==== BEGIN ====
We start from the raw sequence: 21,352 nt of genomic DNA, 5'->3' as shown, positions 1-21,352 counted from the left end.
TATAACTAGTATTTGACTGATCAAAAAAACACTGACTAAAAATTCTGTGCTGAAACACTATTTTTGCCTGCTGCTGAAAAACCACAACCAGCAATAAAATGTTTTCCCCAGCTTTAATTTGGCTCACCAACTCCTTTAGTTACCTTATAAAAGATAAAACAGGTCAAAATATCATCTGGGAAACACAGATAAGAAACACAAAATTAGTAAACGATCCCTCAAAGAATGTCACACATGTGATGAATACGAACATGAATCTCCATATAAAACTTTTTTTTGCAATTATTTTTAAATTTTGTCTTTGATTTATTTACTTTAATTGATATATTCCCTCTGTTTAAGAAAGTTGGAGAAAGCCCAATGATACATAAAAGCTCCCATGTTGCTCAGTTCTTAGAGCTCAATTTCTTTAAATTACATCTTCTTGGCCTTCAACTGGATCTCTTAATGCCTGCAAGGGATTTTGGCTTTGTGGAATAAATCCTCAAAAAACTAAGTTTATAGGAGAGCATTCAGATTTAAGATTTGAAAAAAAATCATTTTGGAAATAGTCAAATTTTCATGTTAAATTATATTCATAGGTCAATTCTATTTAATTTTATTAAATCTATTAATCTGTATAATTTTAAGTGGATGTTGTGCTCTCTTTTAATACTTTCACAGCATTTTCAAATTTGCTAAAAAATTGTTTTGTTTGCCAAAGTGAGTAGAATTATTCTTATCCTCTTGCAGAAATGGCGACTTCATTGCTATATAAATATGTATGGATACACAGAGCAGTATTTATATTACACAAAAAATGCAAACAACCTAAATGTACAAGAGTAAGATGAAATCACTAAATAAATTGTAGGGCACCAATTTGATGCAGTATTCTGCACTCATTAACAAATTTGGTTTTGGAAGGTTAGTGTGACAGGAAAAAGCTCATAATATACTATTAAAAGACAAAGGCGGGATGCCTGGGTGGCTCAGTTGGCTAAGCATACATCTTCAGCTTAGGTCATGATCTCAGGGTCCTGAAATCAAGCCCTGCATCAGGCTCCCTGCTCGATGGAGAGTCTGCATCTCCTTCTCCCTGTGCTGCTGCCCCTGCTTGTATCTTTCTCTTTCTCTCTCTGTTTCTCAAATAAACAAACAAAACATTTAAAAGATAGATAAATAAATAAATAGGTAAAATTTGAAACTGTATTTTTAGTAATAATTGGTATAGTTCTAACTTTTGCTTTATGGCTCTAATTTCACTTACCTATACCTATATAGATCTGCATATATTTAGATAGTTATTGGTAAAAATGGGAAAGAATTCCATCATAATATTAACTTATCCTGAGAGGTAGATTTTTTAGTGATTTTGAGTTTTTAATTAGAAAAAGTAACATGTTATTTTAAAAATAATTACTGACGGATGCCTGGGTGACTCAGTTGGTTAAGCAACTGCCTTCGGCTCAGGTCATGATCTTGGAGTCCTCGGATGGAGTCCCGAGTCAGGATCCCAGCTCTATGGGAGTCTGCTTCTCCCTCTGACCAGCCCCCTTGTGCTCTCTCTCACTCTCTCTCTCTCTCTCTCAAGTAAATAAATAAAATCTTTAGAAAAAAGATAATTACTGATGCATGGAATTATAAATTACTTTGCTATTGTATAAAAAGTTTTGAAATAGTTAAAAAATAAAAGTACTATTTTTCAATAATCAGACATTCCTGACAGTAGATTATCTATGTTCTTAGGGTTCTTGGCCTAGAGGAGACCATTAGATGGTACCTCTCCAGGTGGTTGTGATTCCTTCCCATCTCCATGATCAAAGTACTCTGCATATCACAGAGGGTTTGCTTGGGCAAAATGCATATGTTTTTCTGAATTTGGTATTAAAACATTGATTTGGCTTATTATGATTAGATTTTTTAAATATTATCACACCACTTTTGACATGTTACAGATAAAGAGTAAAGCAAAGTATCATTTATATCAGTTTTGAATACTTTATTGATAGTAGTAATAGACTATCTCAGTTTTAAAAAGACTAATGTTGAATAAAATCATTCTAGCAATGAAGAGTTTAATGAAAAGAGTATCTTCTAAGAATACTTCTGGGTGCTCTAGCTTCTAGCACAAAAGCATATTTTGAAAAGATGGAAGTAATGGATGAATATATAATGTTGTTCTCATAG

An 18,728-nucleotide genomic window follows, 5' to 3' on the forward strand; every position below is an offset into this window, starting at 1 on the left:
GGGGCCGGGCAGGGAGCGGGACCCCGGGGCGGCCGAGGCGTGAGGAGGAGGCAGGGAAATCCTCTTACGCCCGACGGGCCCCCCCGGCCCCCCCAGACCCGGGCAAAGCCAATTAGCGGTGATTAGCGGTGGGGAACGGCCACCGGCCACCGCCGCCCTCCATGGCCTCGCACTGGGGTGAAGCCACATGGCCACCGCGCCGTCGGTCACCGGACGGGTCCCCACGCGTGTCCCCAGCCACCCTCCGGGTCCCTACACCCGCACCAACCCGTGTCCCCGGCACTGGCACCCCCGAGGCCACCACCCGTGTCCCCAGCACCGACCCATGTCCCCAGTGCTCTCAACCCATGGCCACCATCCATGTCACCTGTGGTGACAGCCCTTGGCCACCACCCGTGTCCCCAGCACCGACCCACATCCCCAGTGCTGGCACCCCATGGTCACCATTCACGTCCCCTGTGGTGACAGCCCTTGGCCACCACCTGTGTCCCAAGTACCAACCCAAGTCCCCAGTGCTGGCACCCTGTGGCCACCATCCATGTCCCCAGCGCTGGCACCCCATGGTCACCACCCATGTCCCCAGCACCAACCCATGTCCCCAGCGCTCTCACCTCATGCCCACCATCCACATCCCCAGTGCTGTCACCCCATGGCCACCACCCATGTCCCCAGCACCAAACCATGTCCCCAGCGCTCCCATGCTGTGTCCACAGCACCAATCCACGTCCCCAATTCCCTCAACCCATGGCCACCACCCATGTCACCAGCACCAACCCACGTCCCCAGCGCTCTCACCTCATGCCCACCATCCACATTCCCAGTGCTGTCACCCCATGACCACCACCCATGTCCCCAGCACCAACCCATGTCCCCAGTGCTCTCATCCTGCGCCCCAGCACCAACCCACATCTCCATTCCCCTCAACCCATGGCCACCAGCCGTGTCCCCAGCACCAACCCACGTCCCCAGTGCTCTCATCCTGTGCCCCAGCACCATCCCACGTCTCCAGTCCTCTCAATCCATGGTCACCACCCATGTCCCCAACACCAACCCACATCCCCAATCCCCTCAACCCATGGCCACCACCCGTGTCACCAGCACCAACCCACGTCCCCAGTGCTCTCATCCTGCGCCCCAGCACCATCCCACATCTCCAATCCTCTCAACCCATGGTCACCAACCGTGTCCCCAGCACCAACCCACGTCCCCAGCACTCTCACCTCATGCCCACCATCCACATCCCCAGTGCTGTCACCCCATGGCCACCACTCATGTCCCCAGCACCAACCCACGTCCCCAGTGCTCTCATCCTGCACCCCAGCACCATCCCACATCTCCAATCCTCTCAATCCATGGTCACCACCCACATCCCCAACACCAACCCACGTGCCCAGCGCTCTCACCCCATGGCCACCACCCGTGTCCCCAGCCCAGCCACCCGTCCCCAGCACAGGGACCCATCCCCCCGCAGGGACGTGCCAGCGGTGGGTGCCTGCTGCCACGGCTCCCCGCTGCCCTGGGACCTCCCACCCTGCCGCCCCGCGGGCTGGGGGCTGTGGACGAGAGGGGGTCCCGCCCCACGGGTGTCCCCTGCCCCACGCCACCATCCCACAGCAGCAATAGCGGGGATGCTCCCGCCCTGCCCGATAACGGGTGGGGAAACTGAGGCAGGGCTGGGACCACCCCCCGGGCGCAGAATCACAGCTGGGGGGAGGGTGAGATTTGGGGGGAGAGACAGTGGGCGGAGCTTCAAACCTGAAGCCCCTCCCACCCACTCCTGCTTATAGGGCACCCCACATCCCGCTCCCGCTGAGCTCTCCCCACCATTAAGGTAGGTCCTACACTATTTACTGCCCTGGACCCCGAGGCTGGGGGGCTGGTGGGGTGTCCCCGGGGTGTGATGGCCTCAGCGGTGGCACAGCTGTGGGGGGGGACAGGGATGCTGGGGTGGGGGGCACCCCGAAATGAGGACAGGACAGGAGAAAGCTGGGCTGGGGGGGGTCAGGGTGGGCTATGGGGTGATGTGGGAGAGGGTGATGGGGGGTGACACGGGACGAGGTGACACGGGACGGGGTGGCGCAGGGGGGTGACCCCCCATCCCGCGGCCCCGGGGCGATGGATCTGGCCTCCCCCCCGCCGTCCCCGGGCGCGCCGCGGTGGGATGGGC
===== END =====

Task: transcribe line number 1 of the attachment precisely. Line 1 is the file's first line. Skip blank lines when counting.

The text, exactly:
We start from the raw sequence: 21,352 nt of genomic DNA, 5'->3' as shown, positions 1-21,352 counted from the left end.